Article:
Out of Bounds: Male Writers and Gender(ed) Criticism

By Laura Claridge; Elizabeth Langland | Go to book overview

The Resentments of Robert Frost

FRANK LENTRICCHIA

BY 1919 Louis Untermeyer -- Robert Frost's most assiduously cultivated (if unwitting) literary operative -- could declare in the opening sentence to the first edition of his soon-to-be influential anthology, Modern American Poetry, that "America's poetic renascence" was more than just a bandied and self-congratulatory phrase of advanced literary culture: "it is a fact."1 And on the basis of that fact or wish (it hardly matters which) Untermeyer and Harcourt Brace made what turned out to be a lucrative wager on the poetry market through seven editions of the anthology, the latter of which entered the university curriculum and stayed there through the 1940s and 1950s, bearing to more than one generation of faculty and students the news of the poetry of modernism and at the same time establishing well into the sixties a list of modernist musts: Frost foremost, together with strong representations of Pound, Eliot, Stevens, Williams, Hart Crane, and a long list of more briefly represented -- and now mostly forgotten -- poets. What Untermeyer had succeeded in presenting in his later editions, against his own literary and social values, was a stylistic texture of modern American poetry so mixed as to defy the force of canonical directive. If the poetry of modernism could include Frost, Stevens, Pound, Marianne Moore, and Langston Hughes, then maybe the phenomenon of modernism embraced a diversity of intentions too heterogeneous to satisfy the tidy needs of historical definition.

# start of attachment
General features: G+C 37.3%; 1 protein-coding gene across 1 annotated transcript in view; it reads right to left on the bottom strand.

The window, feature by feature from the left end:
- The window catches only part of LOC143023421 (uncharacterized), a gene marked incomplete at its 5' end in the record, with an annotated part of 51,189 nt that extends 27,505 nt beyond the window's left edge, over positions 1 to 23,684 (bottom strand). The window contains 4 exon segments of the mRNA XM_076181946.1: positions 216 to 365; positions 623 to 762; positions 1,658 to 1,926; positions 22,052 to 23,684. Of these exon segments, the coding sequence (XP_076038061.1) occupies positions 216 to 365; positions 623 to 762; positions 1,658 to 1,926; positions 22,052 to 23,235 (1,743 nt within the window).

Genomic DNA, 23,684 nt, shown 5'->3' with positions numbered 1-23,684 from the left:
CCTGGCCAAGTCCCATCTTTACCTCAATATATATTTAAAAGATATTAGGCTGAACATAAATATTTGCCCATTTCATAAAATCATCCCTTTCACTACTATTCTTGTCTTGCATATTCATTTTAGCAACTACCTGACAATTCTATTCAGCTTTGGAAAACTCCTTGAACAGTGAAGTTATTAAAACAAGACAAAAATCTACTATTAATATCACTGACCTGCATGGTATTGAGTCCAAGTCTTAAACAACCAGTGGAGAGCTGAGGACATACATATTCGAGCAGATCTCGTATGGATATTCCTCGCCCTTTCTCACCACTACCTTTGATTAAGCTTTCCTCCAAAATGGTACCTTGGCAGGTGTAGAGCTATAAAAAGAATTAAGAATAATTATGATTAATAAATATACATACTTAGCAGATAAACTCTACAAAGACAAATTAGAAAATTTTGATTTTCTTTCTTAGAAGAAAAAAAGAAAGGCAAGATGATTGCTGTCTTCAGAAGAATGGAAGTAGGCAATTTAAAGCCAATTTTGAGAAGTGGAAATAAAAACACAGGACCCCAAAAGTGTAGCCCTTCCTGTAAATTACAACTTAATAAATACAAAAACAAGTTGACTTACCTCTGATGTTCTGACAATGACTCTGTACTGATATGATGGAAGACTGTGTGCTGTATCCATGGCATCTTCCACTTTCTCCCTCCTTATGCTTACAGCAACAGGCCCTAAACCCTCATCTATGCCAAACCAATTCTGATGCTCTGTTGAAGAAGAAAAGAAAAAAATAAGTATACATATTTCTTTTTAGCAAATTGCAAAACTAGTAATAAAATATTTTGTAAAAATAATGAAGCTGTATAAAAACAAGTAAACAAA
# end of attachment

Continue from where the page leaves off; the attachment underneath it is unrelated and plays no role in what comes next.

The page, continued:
But the first edition of Untermeyer's book offered no such collagelike portrait of the emerging scene of modern American poetry: no Eliot, Stevens, or Williams, only a token of Pound and the avant-gardists. Untermeyer's anthology of 1919 was in fact heavily studded with names that had appeared a few years earlier in the anthology of his chief genteel competitor, Jessie Belle Rittenhouse's Little Book of Modern Verse ( 1912) -- including the name of Rittenhouse herself. The economic interests of Untermeyer and his publisher, as Untermeyer would acknowledge years later, ensured that his declaration of the new be accompanied not by an avant-garde act of rupture but by a conciliating act that veiled his differences with the popular

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